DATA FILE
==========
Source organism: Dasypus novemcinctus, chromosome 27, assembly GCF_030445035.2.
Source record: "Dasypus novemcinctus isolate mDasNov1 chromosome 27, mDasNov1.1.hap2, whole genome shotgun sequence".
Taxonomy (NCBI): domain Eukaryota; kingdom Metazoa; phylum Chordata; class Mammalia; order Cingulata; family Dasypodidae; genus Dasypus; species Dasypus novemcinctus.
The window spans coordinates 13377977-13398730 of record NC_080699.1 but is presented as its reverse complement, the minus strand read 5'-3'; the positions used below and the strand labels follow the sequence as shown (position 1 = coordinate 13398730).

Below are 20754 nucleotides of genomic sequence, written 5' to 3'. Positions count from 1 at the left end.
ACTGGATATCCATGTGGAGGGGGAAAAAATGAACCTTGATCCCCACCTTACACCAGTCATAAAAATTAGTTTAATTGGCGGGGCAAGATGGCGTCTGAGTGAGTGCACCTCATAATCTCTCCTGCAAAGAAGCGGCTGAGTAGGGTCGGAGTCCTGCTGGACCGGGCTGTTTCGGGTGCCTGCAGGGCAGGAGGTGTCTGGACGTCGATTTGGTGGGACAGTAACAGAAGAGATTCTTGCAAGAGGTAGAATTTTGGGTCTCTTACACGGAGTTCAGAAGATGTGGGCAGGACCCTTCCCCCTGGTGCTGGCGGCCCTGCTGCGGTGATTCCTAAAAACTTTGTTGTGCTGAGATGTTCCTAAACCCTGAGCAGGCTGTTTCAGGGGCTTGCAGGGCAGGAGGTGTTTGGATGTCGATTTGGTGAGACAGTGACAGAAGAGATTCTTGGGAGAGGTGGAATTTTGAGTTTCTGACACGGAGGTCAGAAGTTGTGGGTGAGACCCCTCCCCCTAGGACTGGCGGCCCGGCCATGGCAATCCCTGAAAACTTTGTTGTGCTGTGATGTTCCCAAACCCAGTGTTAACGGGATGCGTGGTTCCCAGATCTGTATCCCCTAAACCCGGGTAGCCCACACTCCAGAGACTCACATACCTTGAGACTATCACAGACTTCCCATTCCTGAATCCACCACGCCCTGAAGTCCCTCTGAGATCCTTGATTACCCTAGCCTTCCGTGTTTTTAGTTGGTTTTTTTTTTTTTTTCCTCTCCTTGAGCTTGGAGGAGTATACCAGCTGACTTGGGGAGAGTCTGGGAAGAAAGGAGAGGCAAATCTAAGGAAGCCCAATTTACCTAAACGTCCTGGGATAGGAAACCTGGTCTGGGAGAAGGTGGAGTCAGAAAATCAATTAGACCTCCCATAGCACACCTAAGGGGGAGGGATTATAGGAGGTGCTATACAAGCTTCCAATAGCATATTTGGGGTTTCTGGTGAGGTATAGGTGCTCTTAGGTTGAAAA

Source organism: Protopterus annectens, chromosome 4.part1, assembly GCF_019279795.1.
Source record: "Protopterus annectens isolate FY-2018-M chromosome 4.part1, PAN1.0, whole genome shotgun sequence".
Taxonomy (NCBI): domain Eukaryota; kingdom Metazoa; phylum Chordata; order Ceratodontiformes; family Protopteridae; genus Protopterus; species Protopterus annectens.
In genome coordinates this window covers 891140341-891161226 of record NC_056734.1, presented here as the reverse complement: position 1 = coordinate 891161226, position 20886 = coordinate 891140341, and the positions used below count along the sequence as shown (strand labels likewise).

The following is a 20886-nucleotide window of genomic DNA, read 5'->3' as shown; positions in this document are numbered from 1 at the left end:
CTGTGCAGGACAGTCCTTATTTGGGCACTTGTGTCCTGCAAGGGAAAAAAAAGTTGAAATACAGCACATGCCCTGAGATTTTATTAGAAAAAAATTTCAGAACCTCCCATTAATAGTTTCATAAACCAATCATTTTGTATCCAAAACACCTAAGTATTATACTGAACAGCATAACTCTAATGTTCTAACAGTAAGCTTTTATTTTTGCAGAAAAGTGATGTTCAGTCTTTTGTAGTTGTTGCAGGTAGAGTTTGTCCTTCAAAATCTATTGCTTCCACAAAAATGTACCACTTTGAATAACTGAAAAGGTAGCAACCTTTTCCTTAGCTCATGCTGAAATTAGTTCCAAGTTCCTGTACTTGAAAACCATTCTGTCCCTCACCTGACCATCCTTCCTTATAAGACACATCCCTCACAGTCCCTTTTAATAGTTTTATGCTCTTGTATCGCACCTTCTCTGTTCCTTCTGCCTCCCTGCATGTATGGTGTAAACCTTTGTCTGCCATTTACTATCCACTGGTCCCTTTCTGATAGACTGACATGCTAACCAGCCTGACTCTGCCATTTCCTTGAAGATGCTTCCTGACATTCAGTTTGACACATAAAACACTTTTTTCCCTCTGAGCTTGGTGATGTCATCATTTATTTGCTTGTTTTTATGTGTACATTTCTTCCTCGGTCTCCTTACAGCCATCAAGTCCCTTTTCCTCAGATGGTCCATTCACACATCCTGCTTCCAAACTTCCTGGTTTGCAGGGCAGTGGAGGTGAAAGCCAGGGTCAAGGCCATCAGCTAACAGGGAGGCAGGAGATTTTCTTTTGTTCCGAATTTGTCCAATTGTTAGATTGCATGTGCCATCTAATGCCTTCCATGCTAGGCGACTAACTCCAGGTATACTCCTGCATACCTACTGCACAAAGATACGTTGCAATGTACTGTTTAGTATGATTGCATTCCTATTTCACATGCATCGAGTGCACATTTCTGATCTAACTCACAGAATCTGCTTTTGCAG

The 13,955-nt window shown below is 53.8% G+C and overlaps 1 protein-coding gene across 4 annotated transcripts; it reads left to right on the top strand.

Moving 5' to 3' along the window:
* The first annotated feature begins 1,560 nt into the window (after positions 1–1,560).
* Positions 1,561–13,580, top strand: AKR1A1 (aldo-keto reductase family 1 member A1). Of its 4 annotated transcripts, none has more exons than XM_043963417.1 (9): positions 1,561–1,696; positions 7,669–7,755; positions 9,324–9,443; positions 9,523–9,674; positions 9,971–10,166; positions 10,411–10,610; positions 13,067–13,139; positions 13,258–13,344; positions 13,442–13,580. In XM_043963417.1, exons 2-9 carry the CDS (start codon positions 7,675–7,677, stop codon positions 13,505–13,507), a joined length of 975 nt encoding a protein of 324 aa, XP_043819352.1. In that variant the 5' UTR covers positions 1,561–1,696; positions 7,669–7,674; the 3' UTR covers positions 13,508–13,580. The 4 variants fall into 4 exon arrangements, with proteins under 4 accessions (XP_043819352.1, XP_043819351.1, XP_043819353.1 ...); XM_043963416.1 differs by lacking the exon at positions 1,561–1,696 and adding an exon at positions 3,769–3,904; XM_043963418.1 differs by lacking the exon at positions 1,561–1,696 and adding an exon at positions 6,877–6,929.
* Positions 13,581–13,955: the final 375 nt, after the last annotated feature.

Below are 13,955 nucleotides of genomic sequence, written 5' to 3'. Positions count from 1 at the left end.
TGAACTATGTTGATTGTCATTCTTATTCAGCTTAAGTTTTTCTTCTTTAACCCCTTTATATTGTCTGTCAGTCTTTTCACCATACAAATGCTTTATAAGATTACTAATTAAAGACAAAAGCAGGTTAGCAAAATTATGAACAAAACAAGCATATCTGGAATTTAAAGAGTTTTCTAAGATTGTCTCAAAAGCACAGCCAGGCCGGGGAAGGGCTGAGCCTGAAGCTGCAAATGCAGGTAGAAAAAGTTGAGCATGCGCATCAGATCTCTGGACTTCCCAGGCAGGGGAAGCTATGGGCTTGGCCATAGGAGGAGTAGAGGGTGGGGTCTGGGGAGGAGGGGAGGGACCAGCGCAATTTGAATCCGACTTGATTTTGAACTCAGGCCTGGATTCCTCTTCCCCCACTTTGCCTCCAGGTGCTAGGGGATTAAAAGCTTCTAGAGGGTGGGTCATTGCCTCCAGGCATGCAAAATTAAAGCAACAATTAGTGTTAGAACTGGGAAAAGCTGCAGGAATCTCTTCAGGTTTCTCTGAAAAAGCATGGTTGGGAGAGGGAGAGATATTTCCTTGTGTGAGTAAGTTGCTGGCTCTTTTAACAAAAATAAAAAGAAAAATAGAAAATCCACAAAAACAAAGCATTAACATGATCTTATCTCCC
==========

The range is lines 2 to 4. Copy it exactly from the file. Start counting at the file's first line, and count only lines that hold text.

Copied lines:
Source record: "Dasypus novemcinctus isolate mDasNov1 chromosome 27, mDasNov1.1.hap2, whole genome shotgun sequence".
Taxonomy (NCBI): domain Eukaryota; kingdom Metazoa; phylum Chordata; class Mammalia; order Cingulata; family Dasypodidae; genus Dasypus; species Dasypus novemcinctus.
The window spans coordinates 13377977-13398730 of record NC_080699.1 but is presented as its reverse complement, the minus strand read 5'-3'; the positions used below and the strand labels follow the sequence as shown (position 1 = coordinate 13398730).